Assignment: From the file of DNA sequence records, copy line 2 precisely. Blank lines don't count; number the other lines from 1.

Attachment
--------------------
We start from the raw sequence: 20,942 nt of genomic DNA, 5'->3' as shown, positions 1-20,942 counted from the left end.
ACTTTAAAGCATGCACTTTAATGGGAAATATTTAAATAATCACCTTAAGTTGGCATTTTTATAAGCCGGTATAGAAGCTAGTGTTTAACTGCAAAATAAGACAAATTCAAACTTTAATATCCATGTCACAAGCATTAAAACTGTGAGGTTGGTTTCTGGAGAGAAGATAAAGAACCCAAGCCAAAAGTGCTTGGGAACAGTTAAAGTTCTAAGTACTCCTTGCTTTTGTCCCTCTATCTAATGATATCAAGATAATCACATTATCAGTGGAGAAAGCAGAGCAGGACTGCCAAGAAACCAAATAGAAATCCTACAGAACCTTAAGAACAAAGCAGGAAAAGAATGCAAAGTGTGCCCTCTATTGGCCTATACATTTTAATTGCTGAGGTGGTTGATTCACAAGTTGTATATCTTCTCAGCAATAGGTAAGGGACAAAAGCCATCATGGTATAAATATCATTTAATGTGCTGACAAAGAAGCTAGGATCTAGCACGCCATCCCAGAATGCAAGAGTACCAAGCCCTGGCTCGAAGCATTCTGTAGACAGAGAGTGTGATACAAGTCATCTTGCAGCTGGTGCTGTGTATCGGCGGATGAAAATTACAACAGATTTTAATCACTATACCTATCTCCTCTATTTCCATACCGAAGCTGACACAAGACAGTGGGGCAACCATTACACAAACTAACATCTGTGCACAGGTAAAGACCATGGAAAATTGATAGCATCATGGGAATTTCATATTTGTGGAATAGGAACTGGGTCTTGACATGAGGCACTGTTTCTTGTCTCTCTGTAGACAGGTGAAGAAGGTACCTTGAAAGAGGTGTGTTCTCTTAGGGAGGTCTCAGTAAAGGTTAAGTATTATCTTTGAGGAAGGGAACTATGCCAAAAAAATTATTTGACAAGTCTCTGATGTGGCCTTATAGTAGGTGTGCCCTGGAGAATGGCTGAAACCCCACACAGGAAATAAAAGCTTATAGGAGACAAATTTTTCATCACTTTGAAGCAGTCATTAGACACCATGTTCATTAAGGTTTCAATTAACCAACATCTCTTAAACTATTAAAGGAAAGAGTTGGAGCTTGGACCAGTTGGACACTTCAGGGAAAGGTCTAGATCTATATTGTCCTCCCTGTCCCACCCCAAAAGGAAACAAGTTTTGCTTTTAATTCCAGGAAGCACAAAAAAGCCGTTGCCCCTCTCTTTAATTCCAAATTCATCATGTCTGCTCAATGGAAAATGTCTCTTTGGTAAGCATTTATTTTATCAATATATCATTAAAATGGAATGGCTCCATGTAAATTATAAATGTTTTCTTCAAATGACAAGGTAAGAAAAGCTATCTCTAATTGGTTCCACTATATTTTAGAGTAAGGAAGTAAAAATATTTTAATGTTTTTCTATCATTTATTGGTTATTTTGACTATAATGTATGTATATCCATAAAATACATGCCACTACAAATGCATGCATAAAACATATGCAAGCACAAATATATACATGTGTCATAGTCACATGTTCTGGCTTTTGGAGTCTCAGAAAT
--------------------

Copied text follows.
ACTTTAAAGCATGCACTTTAATGGGAAATATTTAAATAATCACCTTAAGTTGGCATTTTTATAAGCCGGTATAGAAGCTAGTGTTTAACTGCAAAATAAGACAAATTCAAACTTTAATATCCATGTCACAAGCATTAAAACTGTGAGGTTGGTTTCTGGAGAGAAGATAAAGAACCCAAGCCAAAAGTGCTTGGGAACAGTTAAAGTTCTAAGTACTCCTTGCTTTTGTCCCTCTATCTAATGATATCAAGATAATCACATTATCAGTGGAGAAAGCAGAGCAGGACTGCCAAGAAACCAAATAGAAATCCTACAGAACCTTAAGAACAAAGCAGGAAAAGAATGCAAAGTGTGCCCTCTATTGGCCTATACATTTTAATTGCTGAGGTGGTTGATTCACAAGTTGTATATCTTCTCAGCAATAGGTAAGGGACAAAAGCCATCATGGTATAAATATCATTTAATGTGCTGACAAAGAAGCTAGGATCTAGCACGCCATCCCAGAATGCAAGAGTACCAAGCCCTGGCTCGAAGCATTCTGTAGACAGAGAGTGTGATACAAGTCATCTTGCAGCTGGTGCTGTGTATCGGCGGATGAAAATTACAACAGATTTTAATCACTATACCTATCTCCTCTATTTCCATACCGAAGCTGACACAAGACAGTGGGGCAACCATTACACAAACTAACATCTGTGCACAGGTAAAGACCATGGAAAATTGATAGCATCATGGGAATTTCATATTTGTGGAATAGGAACTGGGTCTTGACATGAGGCACTGTTTCTTGTCTCTCTGTAGACAGGTGAAGAAGGTACCTTGAAAGAGGTGTGTTCTCTTAGGGAGGTCTCAGTAAAGGTTAAGTATTATCTTTGAGGAAGGGAACTATGCCAAAAAAATTATTTGACAAGTCTCTGATGTGGCCTTATAGTAGGTGTGCCCTGGAGAATGGCTGAAACCCCACACAGGAAATAAAAGCTTATAGGAGACAAATTTTTCATCACTTTGAAGCAGTCATTAGACACCATGTTCATTAAGGTTTCAATTAACCAACATCTCTTAAACTATTAAAGGAAAGAGTTGGAGCTTGGACCAGTTGGACACTTCAGGGAAAGGTCTAGATCTATATTGTCCTCCCTGTCCCACCCCAAAAGGAAACAAGTTTTGCTTTTAATTCCAGGAAGCACAAAAAAGCCGTTGCCCCTCTCTTTAATTCCAAATTCATCATGTCTGCTCAATGGAAAATGTCTCTTTGGTAAGCATTTATTTTATCAATATATCATTAAAATGGAATGGCTCCATGTAAATTATAAATGTTTTCTTCAAATGACAAGGTAAGAAAAGCTATCTCTAATTGGTTCCACTATATTTTAGAGTAAGGAAGTAAAAATATTTTAATGTTTTTCTATCATTTATTGGTTATTTTGACTATAATGTATGTATATCCATAAAATACATGCCACTACAAATGCATGCATAAAACATATGCAAGCACAAATATATACATGTGTCATAGTCACATGTTCTGGCTTTTGGAGTCTCAGAAAT